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Ok, I've got some catching up to do...It's been about 3 weeks since my last post, and between traveling and working, I've just been too lazy to write... but I think it's time to recount the past few weeks. Let me start with our trip to see the elephants, then my week intermission to Korea:
Mole National Park
Seriously, if there's any trip more grueling than the one to Mole National Park in Ghana, I wouldn't do it! The park is located in the Northern Region and takes anywhere between 12-15 hours from Kumasi to get there. Sure, if it was just one nice bus ride from Kumasi to Mole, it wouldn't be so bad, but transportation seems to get even worse further north. The only bus system we could take to get there was the Metro Mass. I guess you could imagine it like a really really old RTD bus...but the seats are too close together and the aisles are way too narrow. Anyway, the buses here don't run on a time schedule. Basically, they wait till the bus is full (and I mean every seat FULL - no matter how long it takes), and then go. We got to the station around 7am, but there were already so many people waiting to go to Tamale (the capital of the Northern Region we would have to pass through to get to Mole). We waited and waited... Kofi (a volunteer from N. Carolina, whose parents are from Ghana) pulled some strings and made friends with some guy working at the station to help us out. (Kofi is really good at using his "Ghanian American" card to his advantage... which works out well for the rest of us too :P). Even then, we waited for over 3 1/2 hours before we could be on our way... but Kofi's new friend gave us the entire back two rows for more space^^ the rest of the bus was crammed, so we got a lot of mean glares ...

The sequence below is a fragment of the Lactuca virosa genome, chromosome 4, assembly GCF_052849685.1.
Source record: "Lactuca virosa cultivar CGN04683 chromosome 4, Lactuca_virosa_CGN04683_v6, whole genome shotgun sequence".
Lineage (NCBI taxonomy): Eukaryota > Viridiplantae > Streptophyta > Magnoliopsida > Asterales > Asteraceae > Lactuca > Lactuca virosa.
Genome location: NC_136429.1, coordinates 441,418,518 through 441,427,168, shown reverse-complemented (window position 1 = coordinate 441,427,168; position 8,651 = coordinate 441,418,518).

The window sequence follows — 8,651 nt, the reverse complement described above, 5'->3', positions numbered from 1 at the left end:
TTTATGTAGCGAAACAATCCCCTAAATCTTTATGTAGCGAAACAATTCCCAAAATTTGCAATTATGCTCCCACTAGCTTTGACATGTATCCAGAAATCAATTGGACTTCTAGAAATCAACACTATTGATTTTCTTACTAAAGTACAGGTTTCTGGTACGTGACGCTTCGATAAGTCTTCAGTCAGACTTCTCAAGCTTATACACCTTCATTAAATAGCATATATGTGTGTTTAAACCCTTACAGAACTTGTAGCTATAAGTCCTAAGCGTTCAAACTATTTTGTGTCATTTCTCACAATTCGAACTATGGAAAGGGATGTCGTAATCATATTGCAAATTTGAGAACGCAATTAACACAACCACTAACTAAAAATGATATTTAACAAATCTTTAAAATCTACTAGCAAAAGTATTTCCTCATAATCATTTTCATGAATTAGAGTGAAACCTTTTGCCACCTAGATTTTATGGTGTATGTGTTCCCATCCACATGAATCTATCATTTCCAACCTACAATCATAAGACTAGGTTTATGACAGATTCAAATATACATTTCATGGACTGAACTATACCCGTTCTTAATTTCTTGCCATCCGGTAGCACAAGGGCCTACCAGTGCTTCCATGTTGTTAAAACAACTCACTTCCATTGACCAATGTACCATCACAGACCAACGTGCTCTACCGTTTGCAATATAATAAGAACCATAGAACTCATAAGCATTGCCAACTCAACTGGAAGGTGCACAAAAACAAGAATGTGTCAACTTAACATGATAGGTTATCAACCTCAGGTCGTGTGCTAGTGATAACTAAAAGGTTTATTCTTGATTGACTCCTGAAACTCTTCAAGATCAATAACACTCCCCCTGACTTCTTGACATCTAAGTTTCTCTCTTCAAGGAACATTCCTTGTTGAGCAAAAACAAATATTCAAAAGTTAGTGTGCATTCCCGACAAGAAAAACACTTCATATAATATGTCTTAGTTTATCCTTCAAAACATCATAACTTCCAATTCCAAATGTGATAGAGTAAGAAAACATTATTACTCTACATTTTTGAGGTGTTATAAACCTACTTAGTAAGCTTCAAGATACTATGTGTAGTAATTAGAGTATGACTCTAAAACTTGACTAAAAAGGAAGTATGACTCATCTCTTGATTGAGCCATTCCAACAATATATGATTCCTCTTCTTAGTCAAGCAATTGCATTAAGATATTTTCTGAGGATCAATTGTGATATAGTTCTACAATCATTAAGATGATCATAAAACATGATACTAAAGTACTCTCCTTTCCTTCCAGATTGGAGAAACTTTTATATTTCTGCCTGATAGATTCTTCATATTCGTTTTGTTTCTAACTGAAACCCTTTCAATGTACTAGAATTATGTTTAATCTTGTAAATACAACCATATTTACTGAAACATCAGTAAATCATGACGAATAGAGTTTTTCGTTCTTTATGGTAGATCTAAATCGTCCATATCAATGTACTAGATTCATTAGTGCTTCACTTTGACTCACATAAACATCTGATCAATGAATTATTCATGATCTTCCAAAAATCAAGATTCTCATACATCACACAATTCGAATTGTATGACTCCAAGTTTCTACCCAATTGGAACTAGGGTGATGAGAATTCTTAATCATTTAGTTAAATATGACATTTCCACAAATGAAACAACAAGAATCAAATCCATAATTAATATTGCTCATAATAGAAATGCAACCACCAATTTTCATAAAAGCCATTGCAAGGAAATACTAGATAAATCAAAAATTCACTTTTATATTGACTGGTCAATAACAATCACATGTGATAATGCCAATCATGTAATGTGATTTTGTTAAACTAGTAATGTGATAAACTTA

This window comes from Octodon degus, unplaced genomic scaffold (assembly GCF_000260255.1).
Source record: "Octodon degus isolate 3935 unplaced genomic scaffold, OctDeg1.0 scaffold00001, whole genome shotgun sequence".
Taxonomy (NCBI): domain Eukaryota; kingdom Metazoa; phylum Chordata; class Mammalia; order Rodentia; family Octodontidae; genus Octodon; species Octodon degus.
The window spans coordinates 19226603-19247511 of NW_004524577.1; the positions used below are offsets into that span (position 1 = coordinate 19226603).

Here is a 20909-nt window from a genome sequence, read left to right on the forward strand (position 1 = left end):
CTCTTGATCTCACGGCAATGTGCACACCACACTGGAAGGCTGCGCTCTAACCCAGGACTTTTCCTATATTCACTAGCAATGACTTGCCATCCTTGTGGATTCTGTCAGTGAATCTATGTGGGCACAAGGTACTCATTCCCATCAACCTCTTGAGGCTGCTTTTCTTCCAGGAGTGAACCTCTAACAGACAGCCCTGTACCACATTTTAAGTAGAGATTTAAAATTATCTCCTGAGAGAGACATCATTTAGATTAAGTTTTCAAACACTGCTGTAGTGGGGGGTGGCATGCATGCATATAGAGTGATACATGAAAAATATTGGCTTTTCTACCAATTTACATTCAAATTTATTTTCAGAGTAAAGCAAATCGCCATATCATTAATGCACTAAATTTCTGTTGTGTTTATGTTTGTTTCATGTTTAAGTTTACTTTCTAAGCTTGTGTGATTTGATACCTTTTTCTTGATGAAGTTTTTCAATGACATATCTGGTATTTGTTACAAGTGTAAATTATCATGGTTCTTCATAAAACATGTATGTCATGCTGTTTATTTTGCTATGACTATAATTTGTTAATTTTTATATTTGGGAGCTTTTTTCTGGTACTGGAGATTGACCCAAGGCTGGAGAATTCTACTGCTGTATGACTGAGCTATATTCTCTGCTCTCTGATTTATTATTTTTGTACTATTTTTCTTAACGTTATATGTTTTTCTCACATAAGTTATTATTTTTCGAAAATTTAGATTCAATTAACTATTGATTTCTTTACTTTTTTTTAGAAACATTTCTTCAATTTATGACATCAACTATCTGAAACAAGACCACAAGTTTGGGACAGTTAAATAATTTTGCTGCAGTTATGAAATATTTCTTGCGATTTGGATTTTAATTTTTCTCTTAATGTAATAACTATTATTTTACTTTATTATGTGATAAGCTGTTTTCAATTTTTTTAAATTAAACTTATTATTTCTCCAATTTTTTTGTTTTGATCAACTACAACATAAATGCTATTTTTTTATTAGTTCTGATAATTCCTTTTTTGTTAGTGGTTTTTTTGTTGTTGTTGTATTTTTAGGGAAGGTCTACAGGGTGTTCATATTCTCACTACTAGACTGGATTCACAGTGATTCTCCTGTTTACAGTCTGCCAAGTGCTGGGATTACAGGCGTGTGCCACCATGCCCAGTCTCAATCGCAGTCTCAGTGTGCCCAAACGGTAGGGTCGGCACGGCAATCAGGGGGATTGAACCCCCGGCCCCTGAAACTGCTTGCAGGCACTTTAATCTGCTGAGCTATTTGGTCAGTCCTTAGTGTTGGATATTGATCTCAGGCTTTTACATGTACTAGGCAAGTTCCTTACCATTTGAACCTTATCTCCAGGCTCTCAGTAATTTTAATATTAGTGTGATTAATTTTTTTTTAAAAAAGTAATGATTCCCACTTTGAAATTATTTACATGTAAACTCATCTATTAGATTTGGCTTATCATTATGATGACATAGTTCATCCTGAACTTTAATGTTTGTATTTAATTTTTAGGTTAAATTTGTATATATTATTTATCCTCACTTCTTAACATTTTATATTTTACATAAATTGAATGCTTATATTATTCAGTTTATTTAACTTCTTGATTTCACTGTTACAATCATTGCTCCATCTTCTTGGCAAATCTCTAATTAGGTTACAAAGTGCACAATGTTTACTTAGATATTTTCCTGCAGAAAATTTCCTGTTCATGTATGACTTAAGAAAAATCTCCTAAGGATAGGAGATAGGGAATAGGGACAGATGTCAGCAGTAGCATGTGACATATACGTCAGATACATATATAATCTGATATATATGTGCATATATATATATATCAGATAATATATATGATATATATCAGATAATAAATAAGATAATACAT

Following reports of large numbers of strays roaming the Blikkiesdorp area in Delft, the Cape of Good Hope SPCA launched a sterilisation drive. Twice a week, inspectors take to the streets to talk to pet owners about the benefits of having their animals sterilised.
The response has been encouraging, with many owners more than willing to hand their animals over for sterilisation. Most of the dogs brought in are in good condition and are clearly loved and cared for.
A similar program has now launched in the Klein Dassenberg informal settlement near Atlantis. The aim of the SPCA is not only to get pet population under control, but to educate the public about responsible pet ownership and to control disease between animals and people.
Programs like these would not be possible without support from animal lovers like our animal care volunteers, and the SPCA extends its gratitude to all involved.
Hellow Yovos (wat blanke in Ewi betekent)
Overal waar je wandelt roepen ze dat en vragen ze hoe het gaat, het zijn wel vriendelijke mensen hier! De kindjes vinden het super als je zwaait en lacht!
Het weekend zit er weer op. Het was heel leuk. Fanny, Yohanne(=Johan), een plaatselijke vriend van hem wiens naam ik vergeten ben en ik zijn zaterdag naar Lac Togo en Togoville geweest. Ook hebben we een 'Dierenmuseum bezocht' een atelier van de plaatselijke niet erg talentvolle taxidermmist. De geur was niet te harden en dat om 8u in de ochtend na een nacht van 3uurtjes. GOEDEMORGEN!!! We waren dus niet al te vroeg terug van de regeaclub. Oohja ik heb ondekt dat ze in den avond nog rapper rijden met hun moto taxies.
Daarna dus een uutje in een gewone taxi gezete, onderweg nog een extra passagier opgepikt, en dan aangekomen in de regio van Lac Togo. Eerst heben we een oud slavenhuis bezocht dat dringend aan renovatie toe was en dan zijn we gaan pootje baden in de oceaan. Volgens de plaatseliljk vriend geen goed iedee wegens te koud. T water was zaalug, maar niet veilig om in te zwemmen. Sterke branding, sterke onderstroom. Dus zijn we iets gaan eten en daarna naar het Lac gegaan. Lekker in de schadus gelegen onder een palmboom. Ik heb wel niet gezwommen want twater vond ik er niet erg aangenaam uit zien. Mja ik ben nogal kieskeurig op dat vlak. Dan zijn we met een typisch bootje van hier over het meer naar Togoville gegaan. Daar is de religie voodoo en heeft een gids ons wegwijs gemaakt. Twas een plezant dorpje, heel rustig geen autos en maar een paar motos en veeel super schattige kleine geitjes.